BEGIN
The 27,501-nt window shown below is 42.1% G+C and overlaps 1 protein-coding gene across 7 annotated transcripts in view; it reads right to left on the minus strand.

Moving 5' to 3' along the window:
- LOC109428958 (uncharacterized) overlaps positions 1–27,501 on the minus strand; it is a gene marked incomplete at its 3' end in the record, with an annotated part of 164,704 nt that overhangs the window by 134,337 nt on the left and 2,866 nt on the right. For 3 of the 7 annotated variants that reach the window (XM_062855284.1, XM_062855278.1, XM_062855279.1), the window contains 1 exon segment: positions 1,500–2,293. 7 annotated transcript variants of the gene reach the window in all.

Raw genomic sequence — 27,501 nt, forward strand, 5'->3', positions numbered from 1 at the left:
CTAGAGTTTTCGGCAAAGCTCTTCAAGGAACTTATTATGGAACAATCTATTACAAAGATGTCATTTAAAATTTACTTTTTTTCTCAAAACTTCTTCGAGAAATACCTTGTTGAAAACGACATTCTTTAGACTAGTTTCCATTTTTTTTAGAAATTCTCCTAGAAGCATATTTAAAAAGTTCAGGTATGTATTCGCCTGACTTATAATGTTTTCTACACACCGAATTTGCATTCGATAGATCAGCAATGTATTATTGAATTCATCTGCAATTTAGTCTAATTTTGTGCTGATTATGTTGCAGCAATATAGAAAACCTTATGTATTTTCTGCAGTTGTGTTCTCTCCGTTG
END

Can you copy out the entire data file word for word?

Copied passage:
The 27,501-nt window shown below is 42.1% G+C and overlaps 1 protein-coding gene across 7 annotated transcripts in view; it reads right to left on the minus strand.

Moving 5' to 3' along the window:
- LOC109428958 (uncharacterized) overlaps positions 1–27,501 on the minus strand; it is a gene marked incomplete at its 3' end in the record, with an annotated part of 164,704 nt that overhangs the window by 134,337 nt on the left and 2,866 nt on the right. For 3 of the 7 annotated variants that reach the window (XM_062855284.1, XM_062855278.1, XM_062855279.1), the window contains 1 exon segment: positions 1,500–2,293. 7 annotated transcript variants of the gene reach the window in all.

Raw genomic sequence — 27,501 nt, forward strand, 5'->3', positions numbered from 1 at the left:
CTAGAGTTTTCGGCAAAGCTCTTCAAGGAACTTATTATGGAACAATCTATTACAAAGATGTCATTTAAAATTTACTTTTTTTCTCAAAACTTCTTCGAGAAATACCTTGTTGAAAACGACATTCTTTAGACTAGTTTCCATTTTTTTTAGAAATTCTCCTAGAAGCATATTTAAAAAGTTCAGGTATGTATTCGCCTGACTTATAATGTTTTCTACACACCGAATTTGCATTCGATAGATCAGCAATGTATTATTGAATTCATCTGCAATTTAGTCTAATTTTGTGCTGATTATGTTGCAGCAATATAGAAAACCTTATGTATTTTCTGCAGTTGTGTTCTCTCCGTTG